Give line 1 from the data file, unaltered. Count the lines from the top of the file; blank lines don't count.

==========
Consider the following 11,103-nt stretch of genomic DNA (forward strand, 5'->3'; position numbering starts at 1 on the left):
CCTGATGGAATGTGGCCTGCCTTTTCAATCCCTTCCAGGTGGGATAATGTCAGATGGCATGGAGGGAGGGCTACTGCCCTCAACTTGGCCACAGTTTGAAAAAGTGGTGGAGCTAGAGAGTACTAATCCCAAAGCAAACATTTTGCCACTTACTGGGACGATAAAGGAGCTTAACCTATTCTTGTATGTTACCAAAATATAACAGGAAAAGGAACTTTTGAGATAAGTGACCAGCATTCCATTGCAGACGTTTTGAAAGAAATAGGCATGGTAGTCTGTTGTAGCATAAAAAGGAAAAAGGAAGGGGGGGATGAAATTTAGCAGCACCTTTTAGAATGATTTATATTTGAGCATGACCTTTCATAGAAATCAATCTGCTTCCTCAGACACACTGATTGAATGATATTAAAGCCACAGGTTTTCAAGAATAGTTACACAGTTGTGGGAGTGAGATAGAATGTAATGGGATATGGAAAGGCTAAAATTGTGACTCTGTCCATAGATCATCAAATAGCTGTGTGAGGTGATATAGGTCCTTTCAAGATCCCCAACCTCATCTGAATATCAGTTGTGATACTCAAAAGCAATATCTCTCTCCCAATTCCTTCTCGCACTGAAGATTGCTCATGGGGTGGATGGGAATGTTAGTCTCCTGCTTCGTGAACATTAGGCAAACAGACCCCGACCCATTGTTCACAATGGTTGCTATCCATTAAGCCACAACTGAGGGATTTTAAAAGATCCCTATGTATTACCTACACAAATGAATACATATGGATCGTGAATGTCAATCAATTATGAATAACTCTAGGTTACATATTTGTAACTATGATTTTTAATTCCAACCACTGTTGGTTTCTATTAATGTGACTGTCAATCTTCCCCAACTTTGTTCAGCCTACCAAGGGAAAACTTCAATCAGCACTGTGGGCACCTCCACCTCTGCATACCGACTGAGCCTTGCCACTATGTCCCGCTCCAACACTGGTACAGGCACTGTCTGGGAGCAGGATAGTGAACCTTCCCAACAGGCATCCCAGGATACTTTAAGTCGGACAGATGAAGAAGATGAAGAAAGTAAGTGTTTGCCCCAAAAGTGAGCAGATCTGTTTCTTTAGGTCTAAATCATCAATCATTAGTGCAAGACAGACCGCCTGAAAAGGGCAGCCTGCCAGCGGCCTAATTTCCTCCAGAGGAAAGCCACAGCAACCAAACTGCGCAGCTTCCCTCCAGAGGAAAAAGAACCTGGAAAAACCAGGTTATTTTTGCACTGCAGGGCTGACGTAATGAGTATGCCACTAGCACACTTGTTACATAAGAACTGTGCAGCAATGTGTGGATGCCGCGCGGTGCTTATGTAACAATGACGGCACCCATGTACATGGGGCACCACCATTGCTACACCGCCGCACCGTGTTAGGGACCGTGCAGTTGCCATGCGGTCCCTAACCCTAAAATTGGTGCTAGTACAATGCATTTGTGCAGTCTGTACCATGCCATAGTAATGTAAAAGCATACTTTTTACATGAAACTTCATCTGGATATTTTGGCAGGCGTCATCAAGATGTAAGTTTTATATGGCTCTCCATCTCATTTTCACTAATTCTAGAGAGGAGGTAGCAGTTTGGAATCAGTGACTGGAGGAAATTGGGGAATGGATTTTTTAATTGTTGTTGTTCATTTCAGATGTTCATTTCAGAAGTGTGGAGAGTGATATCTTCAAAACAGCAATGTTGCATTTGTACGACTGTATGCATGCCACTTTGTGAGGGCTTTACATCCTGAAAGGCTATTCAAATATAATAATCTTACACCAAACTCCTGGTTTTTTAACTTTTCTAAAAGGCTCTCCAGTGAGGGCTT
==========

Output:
Consider the following 11,103-nt stretch of genomic DNA (forward strand, 5'->3'; position numbering starts at 1 on the left):